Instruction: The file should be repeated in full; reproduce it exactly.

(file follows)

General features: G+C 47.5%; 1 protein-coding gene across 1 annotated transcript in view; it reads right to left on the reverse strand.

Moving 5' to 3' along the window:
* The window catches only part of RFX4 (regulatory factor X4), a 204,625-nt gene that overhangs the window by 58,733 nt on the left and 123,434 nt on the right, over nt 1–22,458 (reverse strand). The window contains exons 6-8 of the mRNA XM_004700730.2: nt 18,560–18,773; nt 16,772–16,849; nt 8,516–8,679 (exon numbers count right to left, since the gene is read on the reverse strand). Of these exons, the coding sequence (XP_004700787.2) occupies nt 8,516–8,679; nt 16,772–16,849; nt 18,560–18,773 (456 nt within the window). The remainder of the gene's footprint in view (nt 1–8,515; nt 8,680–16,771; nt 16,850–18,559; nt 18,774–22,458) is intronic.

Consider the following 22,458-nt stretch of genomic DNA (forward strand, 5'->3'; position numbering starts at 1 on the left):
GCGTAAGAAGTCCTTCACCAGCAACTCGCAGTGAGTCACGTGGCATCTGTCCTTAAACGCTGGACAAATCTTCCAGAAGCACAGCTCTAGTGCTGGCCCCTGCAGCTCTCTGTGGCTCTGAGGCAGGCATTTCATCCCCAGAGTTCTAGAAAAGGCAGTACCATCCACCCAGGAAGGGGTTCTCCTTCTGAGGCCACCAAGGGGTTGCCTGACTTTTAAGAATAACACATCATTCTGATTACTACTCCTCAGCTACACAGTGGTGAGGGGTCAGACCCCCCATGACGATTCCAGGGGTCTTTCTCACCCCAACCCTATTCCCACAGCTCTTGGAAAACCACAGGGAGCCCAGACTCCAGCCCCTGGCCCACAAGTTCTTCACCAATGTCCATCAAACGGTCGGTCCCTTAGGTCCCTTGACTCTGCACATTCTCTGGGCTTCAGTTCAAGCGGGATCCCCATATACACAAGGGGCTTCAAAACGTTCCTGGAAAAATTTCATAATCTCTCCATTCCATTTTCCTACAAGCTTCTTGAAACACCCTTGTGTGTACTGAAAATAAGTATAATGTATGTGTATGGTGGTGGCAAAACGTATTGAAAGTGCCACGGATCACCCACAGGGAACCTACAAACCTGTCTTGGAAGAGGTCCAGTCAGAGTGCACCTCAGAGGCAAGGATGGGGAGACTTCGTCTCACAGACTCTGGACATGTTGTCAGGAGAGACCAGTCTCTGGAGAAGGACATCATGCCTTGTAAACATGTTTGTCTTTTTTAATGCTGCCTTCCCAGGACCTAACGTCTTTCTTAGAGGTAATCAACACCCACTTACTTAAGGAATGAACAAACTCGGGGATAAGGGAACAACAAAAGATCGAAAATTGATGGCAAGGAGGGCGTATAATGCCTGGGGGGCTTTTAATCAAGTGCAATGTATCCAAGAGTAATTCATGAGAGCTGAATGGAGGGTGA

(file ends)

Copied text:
General features: G+C 47.5%; 1 protein-coding gene across 1 annotated transcript in view; it reads right to left on the reverse strand.

Moving 5' to 3' along the window:
* The window catches only part of RFX4 (regulatory factor X4), a 204,625-nt gene that overhangs the window by 58,733 nt on the left and 123,434 nt on the right, over nt 1–22,458 (reverse strand). The window contains exons 6-8 of the mRNA XM_004700730.2: nt 18,560–18,773; nt 16,772–16,849; nt 8,516–8,679 (exon numbers count right to left, since the gene is read on the reverse strand). Of these exons, the coding sequence (XP_004700787.2) occupies nt 8,516–8,679; nt 16,772–16,849; nt 18,560–18,773 (456 nt within the window). The remainder of the gene's footprint in view (nt 1–8,515; nt 8,680–16,771; nt 16,850–18,559; nt 18,774–22,458) is intronic.

Consider the following 22,458-nt stretch of genomic DNA (forward strand, 5'->3'; position numbering starts at 1 on the left):
GCGTAAGAAGTCCTTCACCAGCAACTCGCAGTGAGTCACGTGGCATCTGTCCTTAAACGCTGGACAAATCTTCCAGAAGCACAGCTCTAGTGCTGGCCCCTGCAGCTCTCTGTGGCTCTGAGGCAGGCATTTCATCCCCAGAGTTCTAGAAAAGGCAGTACCATCCACCCAGGAAGGGGTTCTCCTTCTGAGGCCACCAAGGGGTTGCCTGACTTTTAAGAATAACACATCATTCTGATTACTACTCCTCAGCTACACAGTGGTGAGGGGTCAGACCCCCCATGACGATTCCAGGGGTCTTTCTCACCCCAACCCTATTCCCACAGCTCTTGGAAAACCACAGGGAGCCCAGACTCCAGCCCCTGGCCCACAAGTTCTTCACCAATGTCCATCAAACGGTCGGTCCCTTAGGTCCCTTGACTCTGCACATTCTCTGGGCTTCAGTTCAAGCGGGATCCCCATATACACAAGGGGCTTCAAAACGTTCCTGGAAAAATTTCATAATCTCTCCATTCCATTTTCCTACAAGCTTCTTGAAACACCCTTGTGTGTACTGAAAATAAGTATAATGTATGTGTATGGTGGTGGCAAAACGTATTGAAAGTGCCACGGATCACCCACAGGGAACCTACAAACCTGTCTTGGAAGAGGTCCAGTCAGAGTGCACCTCAGAGGCAAGGATGGGGAGACTTCGTCTCACAGACTCTGGACATGTTGTCAGGAGAGACCAGTCTCTGGAGAAGGACATCATGCCTTGTAAACATGTTTGTCTTTTTTAATGCTGCCTTCCCAGGACCTAACGTCTTTCTTAGAGGTAATCAACACCCACTTACTTAAGGAATGAACAAACTCGGGGATAAGGGAACAACAAAAGATCGAAAATTGATGGCAAGGAGGGCGTATAATGCCTGGGGGGCTTTTAATCAAGTGCAATGTATCCAAGAGTAATTCATGAGAGCTGAATGGAGGGTGA